• Inflammation in the lining of your lungs
  • A blood clot in your lungs
  • An asthma attack

Lung issues can be just as concerning as a heart attack, so you should still seek immediate medical attention.

Discomfort that Lessens with Exercise

When you have a sharp pain in your chest and then it starts to go away when you move, that is most likely caused by heart burn (acid reflux) or some other gastrointestinal issue.

Other Causes of Chest Pain

You could also be experiencing chest pain because of an anxiety or panic attack. These symptoms mimic a heart attack. However, there are some key differences to look for:

Panic/Anxiety AttackHeart Attack
Stabbing painElephant-on-your-chest squeezing pain
Pain stays in chest areaPain radiates to other parts of body
 Follows physical strain or exertion

Find out more about the differences between a panic attack and heart attack here.

Take control of your health and prevent yourself from being at high risk for a heart attack. Check out our blog here on 5 ways to lower your risk of heart disease.

How Tria Can Help

Tria Health offers Chronic Condition Management through our Pharmacy Advocate Program. Heart Disease is one of the many chronic conditions that Tria Health targets. Clinical Pharmacists provide one-on-one telephonic counseling for members and act as their personal advocate to help them navigate through the health care system. Through reviewing a member’s medications and lifestyle habits, Tria Health’s Pharmacists can make recommendations that will lead to happier and healthier members!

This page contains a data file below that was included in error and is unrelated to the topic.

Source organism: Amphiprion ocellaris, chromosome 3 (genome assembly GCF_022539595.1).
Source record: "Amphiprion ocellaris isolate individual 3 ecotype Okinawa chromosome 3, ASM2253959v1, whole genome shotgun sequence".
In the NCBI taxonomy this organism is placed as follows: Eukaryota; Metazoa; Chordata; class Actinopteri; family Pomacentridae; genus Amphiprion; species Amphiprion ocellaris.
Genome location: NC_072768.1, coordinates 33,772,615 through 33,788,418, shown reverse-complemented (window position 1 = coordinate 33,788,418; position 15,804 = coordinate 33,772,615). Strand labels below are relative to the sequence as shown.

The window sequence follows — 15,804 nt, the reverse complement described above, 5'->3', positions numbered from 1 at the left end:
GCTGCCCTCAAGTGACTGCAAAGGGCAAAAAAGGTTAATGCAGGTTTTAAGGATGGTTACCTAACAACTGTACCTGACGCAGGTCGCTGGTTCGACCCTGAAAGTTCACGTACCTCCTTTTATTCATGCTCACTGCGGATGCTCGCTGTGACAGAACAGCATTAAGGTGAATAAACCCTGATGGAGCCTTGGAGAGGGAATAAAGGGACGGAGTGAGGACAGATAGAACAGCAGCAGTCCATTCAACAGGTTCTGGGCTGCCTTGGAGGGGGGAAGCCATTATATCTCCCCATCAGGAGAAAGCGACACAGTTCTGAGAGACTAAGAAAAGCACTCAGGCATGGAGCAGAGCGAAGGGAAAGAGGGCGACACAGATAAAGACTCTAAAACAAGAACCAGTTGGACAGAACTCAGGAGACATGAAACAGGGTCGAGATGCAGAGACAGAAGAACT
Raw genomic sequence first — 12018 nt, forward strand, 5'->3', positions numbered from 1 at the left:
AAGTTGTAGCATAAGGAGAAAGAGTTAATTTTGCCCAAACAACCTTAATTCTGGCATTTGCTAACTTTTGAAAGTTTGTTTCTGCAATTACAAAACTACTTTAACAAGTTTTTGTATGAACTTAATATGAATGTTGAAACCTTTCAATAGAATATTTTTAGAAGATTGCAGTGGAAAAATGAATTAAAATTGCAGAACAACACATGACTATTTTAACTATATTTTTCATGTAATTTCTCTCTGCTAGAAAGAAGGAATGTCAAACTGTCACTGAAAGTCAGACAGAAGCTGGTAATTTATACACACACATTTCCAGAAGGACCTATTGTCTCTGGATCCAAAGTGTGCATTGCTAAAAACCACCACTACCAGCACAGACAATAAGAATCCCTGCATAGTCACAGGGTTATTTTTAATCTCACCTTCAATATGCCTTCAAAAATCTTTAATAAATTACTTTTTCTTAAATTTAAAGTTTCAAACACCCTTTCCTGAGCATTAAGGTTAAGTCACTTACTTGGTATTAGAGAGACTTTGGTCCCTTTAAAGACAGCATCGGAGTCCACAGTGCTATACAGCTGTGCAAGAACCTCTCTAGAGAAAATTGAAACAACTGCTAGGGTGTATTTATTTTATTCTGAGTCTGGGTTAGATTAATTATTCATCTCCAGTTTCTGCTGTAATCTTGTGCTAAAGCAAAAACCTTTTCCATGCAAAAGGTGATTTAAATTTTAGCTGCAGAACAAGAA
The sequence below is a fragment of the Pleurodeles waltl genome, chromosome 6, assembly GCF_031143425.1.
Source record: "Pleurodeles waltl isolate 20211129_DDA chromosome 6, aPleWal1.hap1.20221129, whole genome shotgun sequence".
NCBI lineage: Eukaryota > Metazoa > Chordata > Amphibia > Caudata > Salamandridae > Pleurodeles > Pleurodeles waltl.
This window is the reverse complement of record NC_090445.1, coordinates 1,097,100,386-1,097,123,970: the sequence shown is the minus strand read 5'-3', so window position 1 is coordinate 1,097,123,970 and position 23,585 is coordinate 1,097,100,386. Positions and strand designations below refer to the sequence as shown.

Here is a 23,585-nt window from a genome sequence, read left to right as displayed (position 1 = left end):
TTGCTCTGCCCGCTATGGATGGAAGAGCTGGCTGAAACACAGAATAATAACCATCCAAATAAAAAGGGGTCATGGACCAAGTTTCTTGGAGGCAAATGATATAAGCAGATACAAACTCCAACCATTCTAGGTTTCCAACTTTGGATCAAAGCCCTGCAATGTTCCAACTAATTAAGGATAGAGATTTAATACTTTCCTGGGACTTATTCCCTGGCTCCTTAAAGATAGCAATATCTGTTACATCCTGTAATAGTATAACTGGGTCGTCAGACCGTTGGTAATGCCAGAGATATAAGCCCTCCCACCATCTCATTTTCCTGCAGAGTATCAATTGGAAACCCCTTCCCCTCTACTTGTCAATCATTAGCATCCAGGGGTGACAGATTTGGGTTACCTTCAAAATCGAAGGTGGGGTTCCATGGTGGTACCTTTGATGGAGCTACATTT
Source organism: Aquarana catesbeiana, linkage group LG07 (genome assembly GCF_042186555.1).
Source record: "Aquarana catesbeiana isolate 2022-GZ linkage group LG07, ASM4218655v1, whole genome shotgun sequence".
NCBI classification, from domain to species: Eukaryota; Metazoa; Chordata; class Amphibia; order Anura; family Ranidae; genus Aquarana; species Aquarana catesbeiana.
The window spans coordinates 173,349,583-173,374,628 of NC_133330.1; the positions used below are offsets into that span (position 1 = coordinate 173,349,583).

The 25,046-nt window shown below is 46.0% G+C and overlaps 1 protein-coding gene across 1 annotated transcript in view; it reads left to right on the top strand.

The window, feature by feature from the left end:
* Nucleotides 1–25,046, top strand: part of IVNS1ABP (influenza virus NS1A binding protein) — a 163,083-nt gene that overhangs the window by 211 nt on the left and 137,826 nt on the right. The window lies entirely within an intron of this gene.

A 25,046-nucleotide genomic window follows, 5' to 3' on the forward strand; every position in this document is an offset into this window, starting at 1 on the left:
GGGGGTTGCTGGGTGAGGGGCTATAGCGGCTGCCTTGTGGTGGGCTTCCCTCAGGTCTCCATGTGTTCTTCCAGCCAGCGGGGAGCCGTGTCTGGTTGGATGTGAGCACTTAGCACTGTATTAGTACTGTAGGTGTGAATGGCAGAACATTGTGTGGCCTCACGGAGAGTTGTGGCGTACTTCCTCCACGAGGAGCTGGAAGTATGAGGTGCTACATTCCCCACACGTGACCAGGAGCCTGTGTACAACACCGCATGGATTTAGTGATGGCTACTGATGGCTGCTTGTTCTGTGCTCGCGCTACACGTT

Resources

  1. Warning Signs of a Heart Attack | American Heart Association
  2. Chest pain: Is It A Heart Attack Or Something Else? | Allina Health
  3. Chest Pain: Signs It’s Not a Heart Attack – Cleveland Clinic

What’s Cooking? : Valentine’s Day Edition

Valentine’s Day is quickly approaching. If you have yet to plan your valentine’s meal– we’ve got you covered! We have laid out a full meal for you and your valentine that is delicious, budget friendly, and healthy.

Appetizer

Start the night off with a white bean and tomato bruschetta salad.

White Bean and Tomato Bruschetta Salad

Entrée

Of course, the only appropriate thing to eat with a salad, like the above, is pasta! Next on the menu is a slow cooker chicken parmesan with eggplant and angel hair pasta.

Slow Cooker Chicken Parmesan with Eggplant and Angel Hair Pasta

Dessert

Finally, end your night with a warm slice of blackberry cobbler and ice cream. Yum!

Blackberry Cobbler

Happy Valentine’s Day!

Have Any Questions for Us?

Contact the Tria Health Help Desk at 1.888.799.8742

Resources

Recipes | American Heart Association Recipes